Repainted with other than heat-resistant paint.
Therefore, before you assume the refractory requires re-working. check the following:
Condition of the tadpole gasket.
The condition of the insulating cement protecting the tadpole gasket.
Horizontal baffle tile for large cracks, breaks, chipped corners, and so forth.
Cracks in the castable refractory at the ends of the baffle tile.
Tightness of door bolts.
Air line to the sight tube to ensure it is clear and all connections are tight. If necessary, blow it clear with an air hose.
It is normal for refractories exposed to hot gases to develop thin "hairline" cracks. This by no means indicates improper design or workmanship. Since refractory materials expand and contract to some degree with changes in temperature, they should be expected to show minor cracks because of contraction when examined at low temperature. Cracks up to approximately one-eighth of an inch across may be expected to close at high temperature. If there are any cracks that are relatively large (1/8-inch to 1/4-inch width), clean and fill them with high-temperature bonding mortar. Any gap that shows between the castable refractory and the baffle tile should be filled-in in a similar fashion.
After opening the rear door, clean off the flange surface of the door with a scraper or wire brush. Clean the surface of the refractory carefully with a fiber brush to avoid damaging the surface. Clean the mating surfaces of the baffle tile and the boiler shell. Remove all dried-out sealing material. Wash-coat the lower half of the rear door refractory before closing it. The upper half of the door contains a lightweight insulating material similar to that used in the inner door. A thin washcoat mixture applied gently with a brush is helpful in maintaining a hard surface.
The front inner door is lined with a lightweight castable insulation material. Thin "hairline" cracks may develop after a period of time; however, these cracks generally tend to close because of expansion when the boiler is fired. Here, again, a thin washcoat mixture is helpful in maintaining a hard surface. Minor repairs can be accomplished by enlarging or cutting out affected areas, making certain they are clean, and then patching as required.
Should the entire installation require replacement, remove existing material and clean to the bare metal. Inspect the retaining pins and replace if necessary. Reinforcing wire suitably attached may also be used. The recommended insulation is known as Vee Block Mix and is available in 50-pound bags. Mix the material with water to a troweling consistency. Mixing should be completely uniform with no portion either wetter or drier than another. Trowel this mixture into any areas that are being patched. If replacing complete insulation, begin at the bottom of the door and apply the mixture to a thickness equal to the protecting shroud. With a trowel, apply the mixture horizontally back and forth across the door in layers until the required thickness is reached. Allow the mixture to air-dry as long as possible. If immediate use of the boiler is required, fire as slowly as possible to avoid rapid drying of the material.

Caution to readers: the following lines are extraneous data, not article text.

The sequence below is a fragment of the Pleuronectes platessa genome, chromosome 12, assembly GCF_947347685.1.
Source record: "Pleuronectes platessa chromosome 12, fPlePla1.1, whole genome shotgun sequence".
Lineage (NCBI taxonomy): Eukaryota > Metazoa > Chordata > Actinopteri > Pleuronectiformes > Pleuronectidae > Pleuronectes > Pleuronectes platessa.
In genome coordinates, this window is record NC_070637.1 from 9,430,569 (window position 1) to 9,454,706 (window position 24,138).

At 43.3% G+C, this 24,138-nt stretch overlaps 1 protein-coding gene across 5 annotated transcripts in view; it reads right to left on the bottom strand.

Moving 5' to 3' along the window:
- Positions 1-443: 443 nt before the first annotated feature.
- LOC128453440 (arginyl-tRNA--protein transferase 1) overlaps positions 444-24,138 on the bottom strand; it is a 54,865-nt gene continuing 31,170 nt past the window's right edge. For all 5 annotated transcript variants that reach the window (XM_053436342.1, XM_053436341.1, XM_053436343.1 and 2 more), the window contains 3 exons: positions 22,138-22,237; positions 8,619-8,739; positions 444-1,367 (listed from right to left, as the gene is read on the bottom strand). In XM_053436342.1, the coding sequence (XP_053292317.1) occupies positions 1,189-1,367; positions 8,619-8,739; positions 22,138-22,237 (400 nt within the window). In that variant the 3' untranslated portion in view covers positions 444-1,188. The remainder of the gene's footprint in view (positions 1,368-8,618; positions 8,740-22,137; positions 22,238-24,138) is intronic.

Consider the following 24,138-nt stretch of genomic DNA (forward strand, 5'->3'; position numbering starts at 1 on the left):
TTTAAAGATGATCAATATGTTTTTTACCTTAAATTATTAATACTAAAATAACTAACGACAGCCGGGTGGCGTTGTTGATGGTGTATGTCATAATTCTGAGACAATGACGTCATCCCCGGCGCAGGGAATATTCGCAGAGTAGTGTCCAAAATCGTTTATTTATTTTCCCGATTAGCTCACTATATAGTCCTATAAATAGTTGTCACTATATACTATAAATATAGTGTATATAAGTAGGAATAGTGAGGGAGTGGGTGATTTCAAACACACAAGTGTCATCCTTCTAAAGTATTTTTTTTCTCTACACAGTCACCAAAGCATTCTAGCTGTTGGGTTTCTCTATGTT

Whenever the front or rear door is opened for inspection, the head gasket should be checked for hardening and brittleness. Doubtful gaskets should be replaced. Coat the gasket with an oil and graphite mixture before closing the door. Make certain all gaskets retaining rivets are in place. The flange of the door should be clean and free of any hardened cement, scale, and so forth. Check the condition of the rope gasket used as a baffle seal. Replace if necessary. If the rope is in good condition, liberally coat it with an insulating pulp before closing. Make sure the rope is properly positioned.
If it is necessary to replace the rope, wire brush the tube sheet area to remove all of the old sealing material. Place a new piece of 1 1/2-inch-diameter rope gasket on the lip of the baffle tile. Hold it in place with furnace cement or an adhesive.
Earlier models have several steel bar segments tack-welded across the tube sheet to serve as a gasket retainer for 5/8-inch-diameter rope. It is suggested that these bars are removed and 1 1/2-inch-diameter rope be used.
Generously apply a seal, consisting of a pulp mixture of insulating cement and water, around the entire rear door circumference. Place the pulp around the inside diameter of the head gasket, as shown in figure 2-16. Also coat the tube sheet area adjacent to the baffle tile. When the door is closed, the pulp compresses to protect the tadpole gasket and to form aContinue Reading